Brown commenced this action by Petition dated May 17, 2016.


         The Connecticut Appellate Court determined that the jury reasonably could have found the following facts.

         On November 11, 2008, Brown's friend, Lonnie Cross, called Brown and told him that he was coming to pick him up. When Cross picked Brown up at Brown's home, Adam Mines, another friend, was in the front seat of Cross' car. Cross drove to a convenience store and told Mines and Brown that he was going to rob the store. Mines and Brown waited in the car when Cross entered the store. Brown, 31 A.3d at 435.

         Cross returned to the car a few minutes later and reported that “‘everything was good.'” Cross drove to a liquor store. He parked the car on a nearby street and told Mines and Brown that he was going to rob the liquor store. Mines agreed to go with Cross. They told Brown to wait in the driver's seat and keep the car running. He did so. Cross and Mines left the liquor store a few minutes later. Brown drove away as soon as they were in the car. Id.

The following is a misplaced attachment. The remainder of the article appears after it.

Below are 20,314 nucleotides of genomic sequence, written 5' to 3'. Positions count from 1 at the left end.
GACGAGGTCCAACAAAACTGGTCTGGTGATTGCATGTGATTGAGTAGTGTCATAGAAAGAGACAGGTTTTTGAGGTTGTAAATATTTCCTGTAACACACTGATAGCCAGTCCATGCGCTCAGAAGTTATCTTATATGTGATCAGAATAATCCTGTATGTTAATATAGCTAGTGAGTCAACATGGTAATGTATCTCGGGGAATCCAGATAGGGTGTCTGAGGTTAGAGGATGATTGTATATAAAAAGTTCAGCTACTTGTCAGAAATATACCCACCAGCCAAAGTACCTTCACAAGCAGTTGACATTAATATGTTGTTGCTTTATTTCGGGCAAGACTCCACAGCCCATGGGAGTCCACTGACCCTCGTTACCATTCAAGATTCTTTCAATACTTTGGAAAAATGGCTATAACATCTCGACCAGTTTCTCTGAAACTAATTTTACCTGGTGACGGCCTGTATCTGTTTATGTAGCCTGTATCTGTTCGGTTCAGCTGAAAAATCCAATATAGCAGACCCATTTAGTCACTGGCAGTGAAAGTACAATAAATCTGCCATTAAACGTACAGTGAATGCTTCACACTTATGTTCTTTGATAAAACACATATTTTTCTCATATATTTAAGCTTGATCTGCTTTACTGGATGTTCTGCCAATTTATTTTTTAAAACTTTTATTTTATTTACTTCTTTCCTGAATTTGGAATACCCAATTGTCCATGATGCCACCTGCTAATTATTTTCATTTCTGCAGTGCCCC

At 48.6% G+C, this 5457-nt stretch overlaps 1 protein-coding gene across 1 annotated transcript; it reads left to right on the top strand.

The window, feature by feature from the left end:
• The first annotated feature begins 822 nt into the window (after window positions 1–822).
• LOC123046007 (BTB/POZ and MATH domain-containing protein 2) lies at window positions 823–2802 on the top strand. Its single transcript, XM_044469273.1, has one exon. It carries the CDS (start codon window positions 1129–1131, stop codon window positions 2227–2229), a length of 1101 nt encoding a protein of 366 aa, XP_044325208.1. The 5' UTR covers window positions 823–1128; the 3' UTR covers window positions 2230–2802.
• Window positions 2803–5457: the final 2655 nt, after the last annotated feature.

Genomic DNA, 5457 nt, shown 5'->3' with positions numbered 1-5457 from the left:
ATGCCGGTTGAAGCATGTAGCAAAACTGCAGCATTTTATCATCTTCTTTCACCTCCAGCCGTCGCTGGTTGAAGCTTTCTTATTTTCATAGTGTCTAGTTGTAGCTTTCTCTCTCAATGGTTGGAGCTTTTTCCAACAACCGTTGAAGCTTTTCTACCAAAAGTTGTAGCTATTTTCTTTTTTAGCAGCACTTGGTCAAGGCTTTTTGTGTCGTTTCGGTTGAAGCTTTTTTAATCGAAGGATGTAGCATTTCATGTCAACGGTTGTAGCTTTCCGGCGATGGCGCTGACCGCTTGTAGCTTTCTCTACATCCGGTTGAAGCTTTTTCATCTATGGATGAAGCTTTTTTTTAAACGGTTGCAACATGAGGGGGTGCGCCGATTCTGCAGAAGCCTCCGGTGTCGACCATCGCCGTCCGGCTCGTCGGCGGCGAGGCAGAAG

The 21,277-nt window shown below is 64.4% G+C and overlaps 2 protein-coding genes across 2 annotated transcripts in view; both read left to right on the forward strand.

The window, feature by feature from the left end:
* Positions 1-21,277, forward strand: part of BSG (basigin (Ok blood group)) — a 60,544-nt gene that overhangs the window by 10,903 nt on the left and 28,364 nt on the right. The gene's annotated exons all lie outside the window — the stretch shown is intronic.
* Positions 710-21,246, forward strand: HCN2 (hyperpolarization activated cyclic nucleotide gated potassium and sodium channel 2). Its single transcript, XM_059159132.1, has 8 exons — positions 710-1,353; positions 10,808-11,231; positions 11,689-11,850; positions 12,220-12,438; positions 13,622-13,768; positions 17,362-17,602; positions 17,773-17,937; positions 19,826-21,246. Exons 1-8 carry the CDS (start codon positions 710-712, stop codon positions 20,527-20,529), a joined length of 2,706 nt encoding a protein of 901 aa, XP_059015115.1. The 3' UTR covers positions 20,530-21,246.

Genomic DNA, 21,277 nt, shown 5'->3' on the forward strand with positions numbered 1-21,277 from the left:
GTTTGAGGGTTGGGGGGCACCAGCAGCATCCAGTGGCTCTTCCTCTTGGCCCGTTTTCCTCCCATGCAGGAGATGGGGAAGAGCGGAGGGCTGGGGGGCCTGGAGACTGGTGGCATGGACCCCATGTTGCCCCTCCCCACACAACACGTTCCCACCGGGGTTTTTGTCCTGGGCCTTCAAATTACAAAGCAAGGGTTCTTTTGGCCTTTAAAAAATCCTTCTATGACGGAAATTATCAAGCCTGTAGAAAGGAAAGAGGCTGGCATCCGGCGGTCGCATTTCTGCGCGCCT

All three men were apprehended later that night. Brown was taken to the police station for questioning. Brown provided a voluntary statement detailing his involvement in the two robberies. Immediately after he gave the statement, Brown was arrested. Id. at 435-36.


         The federal court will entertain a petition for writ of habeas corpus challenging a state court conviction only if the petitioner claims that his custody violates the Constitution or federal laws. 28 U.S.C. § 2254(a).

         The federal court cannot grant a petition for a writ of habeas corpus filed by a person in state custody with regard to any claim that was rejected on the merits by the state court unless the adjudication of the claim in state court either: